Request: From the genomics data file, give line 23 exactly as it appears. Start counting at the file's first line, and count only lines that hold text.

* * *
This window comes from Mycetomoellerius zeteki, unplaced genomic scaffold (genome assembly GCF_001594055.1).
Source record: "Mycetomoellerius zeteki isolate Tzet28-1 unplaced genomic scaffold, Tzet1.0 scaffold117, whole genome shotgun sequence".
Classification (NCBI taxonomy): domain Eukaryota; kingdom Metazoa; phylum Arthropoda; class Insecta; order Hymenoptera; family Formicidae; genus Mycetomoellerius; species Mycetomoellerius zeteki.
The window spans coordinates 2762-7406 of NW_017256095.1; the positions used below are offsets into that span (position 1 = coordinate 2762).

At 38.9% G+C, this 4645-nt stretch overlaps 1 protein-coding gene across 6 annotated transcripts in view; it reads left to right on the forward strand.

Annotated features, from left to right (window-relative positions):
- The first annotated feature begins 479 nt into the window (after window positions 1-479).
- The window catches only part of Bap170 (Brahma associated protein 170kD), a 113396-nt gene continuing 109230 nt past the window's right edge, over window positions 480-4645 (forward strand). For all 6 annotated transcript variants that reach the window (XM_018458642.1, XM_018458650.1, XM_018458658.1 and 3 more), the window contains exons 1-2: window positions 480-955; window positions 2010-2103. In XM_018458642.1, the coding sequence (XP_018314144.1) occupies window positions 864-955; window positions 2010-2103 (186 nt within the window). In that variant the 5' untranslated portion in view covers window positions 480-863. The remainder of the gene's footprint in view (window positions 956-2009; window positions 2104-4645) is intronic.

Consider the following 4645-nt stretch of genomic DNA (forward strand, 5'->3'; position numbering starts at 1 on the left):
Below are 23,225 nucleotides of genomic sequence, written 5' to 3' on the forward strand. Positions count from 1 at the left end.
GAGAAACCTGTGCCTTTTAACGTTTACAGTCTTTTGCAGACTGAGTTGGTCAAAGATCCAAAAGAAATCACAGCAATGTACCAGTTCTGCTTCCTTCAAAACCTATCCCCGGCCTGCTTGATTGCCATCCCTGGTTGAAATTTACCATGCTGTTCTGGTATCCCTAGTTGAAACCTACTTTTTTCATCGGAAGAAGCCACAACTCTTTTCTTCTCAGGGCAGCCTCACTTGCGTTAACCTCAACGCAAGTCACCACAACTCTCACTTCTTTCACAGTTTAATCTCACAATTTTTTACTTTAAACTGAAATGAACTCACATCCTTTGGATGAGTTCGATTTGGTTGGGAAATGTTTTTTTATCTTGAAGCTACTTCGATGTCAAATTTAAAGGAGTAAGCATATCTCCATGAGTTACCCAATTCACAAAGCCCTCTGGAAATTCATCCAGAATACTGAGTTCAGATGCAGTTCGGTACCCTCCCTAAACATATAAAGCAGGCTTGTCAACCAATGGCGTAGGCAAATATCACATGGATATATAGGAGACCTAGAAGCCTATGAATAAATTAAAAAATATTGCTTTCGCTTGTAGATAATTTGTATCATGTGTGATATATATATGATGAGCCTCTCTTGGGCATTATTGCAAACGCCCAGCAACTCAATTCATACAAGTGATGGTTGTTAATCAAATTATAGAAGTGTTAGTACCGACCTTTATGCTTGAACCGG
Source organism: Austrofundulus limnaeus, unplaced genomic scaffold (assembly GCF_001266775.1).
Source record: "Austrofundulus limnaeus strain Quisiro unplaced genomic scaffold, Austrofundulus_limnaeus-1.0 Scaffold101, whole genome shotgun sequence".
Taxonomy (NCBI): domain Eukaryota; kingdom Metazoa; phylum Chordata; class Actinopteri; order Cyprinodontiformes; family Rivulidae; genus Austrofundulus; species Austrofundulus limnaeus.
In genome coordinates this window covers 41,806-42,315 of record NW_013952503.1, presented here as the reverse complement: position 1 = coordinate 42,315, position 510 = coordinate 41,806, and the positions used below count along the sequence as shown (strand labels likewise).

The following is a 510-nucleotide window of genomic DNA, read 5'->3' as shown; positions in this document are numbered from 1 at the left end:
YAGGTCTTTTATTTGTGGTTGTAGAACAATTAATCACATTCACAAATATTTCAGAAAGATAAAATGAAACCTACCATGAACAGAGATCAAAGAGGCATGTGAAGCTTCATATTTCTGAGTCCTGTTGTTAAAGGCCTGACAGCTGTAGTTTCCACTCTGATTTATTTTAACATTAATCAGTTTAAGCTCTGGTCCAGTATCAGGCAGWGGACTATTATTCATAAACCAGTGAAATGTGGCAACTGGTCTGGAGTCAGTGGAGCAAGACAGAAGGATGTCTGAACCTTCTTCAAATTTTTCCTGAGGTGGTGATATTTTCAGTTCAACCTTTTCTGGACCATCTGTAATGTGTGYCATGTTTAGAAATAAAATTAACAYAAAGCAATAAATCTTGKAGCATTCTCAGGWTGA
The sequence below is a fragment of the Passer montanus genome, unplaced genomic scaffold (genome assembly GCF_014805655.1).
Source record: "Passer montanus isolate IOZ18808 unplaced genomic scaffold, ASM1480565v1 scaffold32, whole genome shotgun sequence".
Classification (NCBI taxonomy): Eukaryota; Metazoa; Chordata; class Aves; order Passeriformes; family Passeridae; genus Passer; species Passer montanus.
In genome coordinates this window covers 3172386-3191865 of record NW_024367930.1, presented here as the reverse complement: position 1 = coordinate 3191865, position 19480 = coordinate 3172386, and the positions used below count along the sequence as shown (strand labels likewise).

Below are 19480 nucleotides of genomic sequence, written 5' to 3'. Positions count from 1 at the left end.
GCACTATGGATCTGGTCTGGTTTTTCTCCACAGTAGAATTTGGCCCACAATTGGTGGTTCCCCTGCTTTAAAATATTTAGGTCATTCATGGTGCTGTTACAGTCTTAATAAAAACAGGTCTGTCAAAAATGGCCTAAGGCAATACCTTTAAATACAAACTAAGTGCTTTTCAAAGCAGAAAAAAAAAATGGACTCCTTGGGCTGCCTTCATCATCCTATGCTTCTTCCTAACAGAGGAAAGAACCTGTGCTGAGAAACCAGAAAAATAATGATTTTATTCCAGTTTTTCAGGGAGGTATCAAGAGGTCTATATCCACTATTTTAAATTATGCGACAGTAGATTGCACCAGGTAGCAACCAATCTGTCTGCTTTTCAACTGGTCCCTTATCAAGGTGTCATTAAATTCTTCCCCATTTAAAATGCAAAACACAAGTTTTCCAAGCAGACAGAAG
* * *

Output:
GCACTATGGATCTGGTCTGGTTTTTCTCCACAGTAGAATTTGGCCCACAATTGGTGGTTCCCCTGCTTTAAAATATTTAGGTCATTCATGGTGCTGTTACAGTCTTAATAAAAACAGGTCTGTCAAAAATGGCCTAAGGCAATACCTTTAAATACAAACTAAGTGCTTTTCAAAGCAGAAAAAAAAAATGGACTCCTTGGGCTGCCTTCATCATCCTATGCTTCTTCCTAACAGAGGAAAGAACCTGTGCTGAGAAACCAGAAAAATAATGATTTTATTCCAGTTTTTCAGGGAGGTATCAAGAGGTCTATATCCACTATTTTAAATTATGCGACAGTAGATTGCACCAGGTAGCAACCAATCTGTCTGCTTTTCAACTGGTCCCTTATCAAGGTGTCATTAAATTCTTCCCCATTTAAAATGCAAAACACAAGTTTTCCAAGCAGACAGAAG